All of these articles were extremely light in terms of game mechanics. In those days, Dragon was still the magazine of the RPG hobby and not yet a full-time house organ for TSR. Ms. Kerr's articles were clearly written to be used with any game system, and most fell more heavily on the RP side of RPG. There were no stats falconers nor were there random tables for food spoilage. There was, however, a wealth of useful information a DM could use right at the table. Who might have been near the east tower when Lady Maggion was assassinated? Do the PCs have enough time to take the long way around Gritterwood and still arrive before the legions of the Iron Duke? Will a chieftain of the Mammoth Clans better appreciate a gift of iron spearheads or gold jewelry? Sure, you could always make it up if you really needed to, but it was nice to have something to start with, some key to spark the imagination. And for those of us who love verisimilitude, it was handy to know that Charlemagne's ox-drawn wagons rarely bettered an average of twelve miles per day, while the blazingly fast Roman legions could manage closer to twenty.

UPDATE: Similar thoughts from Sir Larkins, with illustrations.

Saturday, January 03, 2009

D&D the Trollsmyth Way

Time to get this ball rolling!

I'm going to run my Moldvay/Cook/Labyrinth Lord hack online. I want to do this in real-time text chat. I haven't decided which software I want to use. I'm leaning towards OpenRPG, but I'm also open to suggestions. The best day for me at this point is Thursday nights central time, maybe 7:00 PM till 11:00 PM or so. I'd like to make this a weekly game, or fortnightly at the very least.

I'll of course be using most of the hacks I've discussed here, including dropping thieves for my rogue class, replacing halflings with my gnomes, using my weapon and shield rules, and my hack to magic-user spells. I think I'm going to run cleric magic just as it is in the book for now.

I discovered D&D during that period that Mr. Maliszewski has dubbed the Silver Age. That being the case, while I enjoy hanging out and chatting with the Old School crowd, this won't be a pure Old School game. Orcs and goblins have children and cultures and all of that. Funhouse dungeons will be very, very rare, and will have reasons for being as they are.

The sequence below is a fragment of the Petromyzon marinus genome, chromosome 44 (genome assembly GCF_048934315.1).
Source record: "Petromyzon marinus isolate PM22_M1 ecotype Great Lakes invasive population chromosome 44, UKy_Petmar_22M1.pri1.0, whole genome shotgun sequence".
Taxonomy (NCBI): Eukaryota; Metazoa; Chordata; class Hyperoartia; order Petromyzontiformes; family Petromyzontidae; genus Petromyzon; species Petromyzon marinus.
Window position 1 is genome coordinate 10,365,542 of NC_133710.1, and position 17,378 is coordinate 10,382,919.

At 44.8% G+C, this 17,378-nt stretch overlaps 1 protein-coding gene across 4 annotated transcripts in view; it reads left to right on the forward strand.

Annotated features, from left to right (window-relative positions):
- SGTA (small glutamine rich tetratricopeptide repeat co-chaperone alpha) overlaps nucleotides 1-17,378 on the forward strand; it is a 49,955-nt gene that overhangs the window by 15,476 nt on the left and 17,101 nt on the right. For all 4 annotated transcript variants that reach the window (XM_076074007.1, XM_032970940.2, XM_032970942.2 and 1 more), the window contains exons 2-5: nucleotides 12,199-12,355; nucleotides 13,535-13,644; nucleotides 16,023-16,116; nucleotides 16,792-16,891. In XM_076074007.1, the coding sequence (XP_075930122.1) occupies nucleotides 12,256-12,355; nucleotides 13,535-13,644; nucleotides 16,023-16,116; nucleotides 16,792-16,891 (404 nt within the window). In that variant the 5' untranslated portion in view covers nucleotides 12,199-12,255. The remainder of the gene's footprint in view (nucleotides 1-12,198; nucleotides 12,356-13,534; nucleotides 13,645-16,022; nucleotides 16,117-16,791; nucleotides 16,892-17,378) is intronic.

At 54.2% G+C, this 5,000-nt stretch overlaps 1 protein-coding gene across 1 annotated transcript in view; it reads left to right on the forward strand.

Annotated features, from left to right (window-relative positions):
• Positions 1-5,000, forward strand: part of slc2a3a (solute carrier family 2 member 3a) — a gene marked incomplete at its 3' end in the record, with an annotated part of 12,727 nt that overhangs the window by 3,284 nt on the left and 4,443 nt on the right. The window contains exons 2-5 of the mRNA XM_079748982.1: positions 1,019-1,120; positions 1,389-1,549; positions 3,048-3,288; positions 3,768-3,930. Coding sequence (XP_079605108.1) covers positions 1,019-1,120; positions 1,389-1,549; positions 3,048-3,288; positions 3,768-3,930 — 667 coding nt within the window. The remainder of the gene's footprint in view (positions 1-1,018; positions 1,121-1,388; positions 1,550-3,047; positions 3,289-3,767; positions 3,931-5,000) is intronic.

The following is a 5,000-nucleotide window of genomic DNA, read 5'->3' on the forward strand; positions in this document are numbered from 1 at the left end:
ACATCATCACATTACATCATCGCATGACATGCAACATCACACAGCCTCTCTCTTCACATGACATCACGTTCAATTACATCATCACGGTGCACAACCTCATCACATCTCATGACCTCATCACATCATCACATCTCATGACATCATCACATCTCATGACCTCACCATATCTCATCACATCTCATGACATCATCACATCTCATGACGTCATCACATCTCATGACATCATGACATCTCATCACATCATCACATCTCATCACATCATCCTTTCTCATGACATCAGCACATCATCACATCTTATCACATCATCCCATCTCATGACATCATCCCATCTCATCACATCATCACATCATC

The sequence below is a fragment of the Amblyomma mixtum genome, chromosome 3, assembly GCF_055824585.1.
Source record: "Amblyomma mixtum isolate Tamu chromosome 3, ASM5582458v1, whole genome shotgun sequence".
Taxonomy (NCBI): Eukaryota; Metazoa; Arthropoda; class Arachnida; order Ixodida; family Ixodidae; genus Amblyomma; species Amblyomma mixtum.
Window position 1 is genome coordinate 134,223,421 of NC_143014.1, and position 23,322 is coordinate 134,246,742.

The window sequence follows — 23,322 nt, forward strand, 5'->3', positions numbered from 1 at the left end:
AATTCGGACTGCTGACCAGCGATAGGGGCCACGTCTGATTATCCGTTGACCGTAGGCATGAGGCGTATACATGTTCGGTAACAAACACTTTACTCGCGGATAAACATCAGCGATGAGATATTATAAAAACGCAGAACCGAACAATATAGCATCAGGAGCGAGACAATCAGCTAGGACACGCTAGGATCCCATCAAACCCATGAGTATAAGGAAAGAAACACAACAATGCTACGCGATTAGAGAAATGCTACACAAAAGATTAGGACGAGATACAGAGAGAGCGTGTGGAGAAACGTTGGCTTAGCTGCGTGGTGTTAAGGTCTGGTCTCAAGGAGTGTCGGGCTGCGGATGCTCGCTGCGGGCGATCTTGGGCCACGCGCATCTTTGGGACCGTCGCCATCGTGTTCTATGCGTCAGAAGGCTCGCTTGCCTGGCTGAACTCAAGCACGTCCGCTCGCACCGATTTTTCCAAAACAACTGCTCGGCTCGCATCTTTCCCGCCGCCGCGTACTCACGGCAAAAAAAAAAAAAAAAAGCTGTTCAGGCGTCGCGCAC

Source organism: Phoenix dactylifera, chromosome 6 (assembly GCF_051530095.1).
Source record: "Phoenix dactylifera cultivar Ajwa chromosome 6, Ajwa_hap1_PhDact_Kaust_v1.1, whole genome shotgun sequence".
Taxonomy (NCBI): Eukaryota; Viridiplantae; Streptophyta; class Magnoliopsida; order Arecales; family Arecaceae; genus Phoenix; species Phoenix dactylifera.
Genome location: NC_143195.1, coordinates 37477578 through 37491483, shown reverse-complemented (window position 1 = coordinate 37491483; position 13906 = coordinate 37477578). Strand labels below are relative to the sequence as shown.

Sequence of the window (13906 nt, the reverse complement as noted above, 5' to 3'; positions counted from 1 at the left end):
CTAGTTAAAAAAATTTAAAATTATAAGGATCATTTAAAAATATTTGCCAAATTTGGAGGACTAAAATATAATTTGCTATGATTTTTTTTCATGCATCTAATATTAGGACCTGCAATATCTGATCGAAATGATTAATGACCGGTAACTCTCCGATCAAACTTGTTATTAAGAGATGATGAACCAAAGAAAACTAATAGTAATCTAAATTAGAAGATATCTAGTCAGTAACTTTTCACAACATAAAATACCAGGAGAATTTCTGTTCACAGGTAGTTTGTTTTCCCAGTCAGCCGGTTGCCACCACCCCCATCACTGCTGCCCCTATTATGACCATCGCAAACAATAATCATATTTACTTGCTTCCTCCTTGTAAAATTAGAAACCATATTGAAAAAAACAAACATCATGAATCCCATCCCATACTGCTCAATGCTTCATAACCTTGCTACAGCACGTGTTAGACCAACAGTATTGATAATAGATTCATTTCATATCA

That said, this won't be Dragonlance, either. This will be a sandbox campaign in a living world. If the players don't get involved in something, events will run their course. If the PCs do get involved, then anything can happen. I'm aiming towards exploration and dungeon-delving right now, but if the PCs decide they'd rather spend their time in cities or playing politics, I'm game for that as well.

As for tone, I love verisimilitude, but if you've read this blog much, you already know that. If this were an American movie, it would probably get an R rating. I like to challenge my players by tossing moral dilemmas at their characters. The world, especially the monsters in it, know nothing of modern, suburban morality, and care about it even less. No, it won't be Carcosa, but it won't be the A-Team, where hundreds of bullets are fired but no one ever gets hit, either.

The setting is a young world, shared between the gods and titans, though friction between them is always on the rise. Humanity's fortunes are also on the rise, and mankind spreads across the world with the sanction and active aid of the gods, building their cities with, and atop, the ruined masonry of the still-collapsing second empire of the lizard folk.

Across the shallow Turquoise Sea, standing like a sentinel before the hellish continent known as Idumma, rises the jungle-shrouded island Dreng Bdan. The fortress-palace of the short-lived Empire of the Monsters, it was later colonized at the height of the lizard folks' power, when they used it as a base to launch their raids on the wealth of Idumma. Today, it is covered with the ruins of three empires, sheltering all manner of Tiamat's spawn who still seek to free her from the reddish moon that imprisons her. Pirates lurk in Dreng Bdan's coves, plundering the wealth of all peoples who seek to use the Turquoise Sea for trade. Fabulous treasures and the wisdom of fallen empires are horded by pirate lords and twisted monstrosities alike. Adventurers, thieves, and mercenaries now sail for the port of Pitsh on Dreng Bdan's northern coast, eager to claim their share. And that's where our adventures will begin...

If you're interested in playing, drop me an email at trollsmyth-at-yahoo-dot-com, letting me know why this game interests you and what sorts of characters you'd be most interested in playing. I'd like to hold the first game on January 15th.

Steampunk Surprise!

If you look at the artist's links on the right side of this page, you'll see one labeled The Overlord Project. It contains some of the works of a very talented friend of mine named Michael Van Slyke. There hasn't been much action over there until recently, when he published these neat pics of steampunk pistols he crafted (scroll to the bottom). If you haven't taken the time to peruse his page, it's definitely worth a few minutes.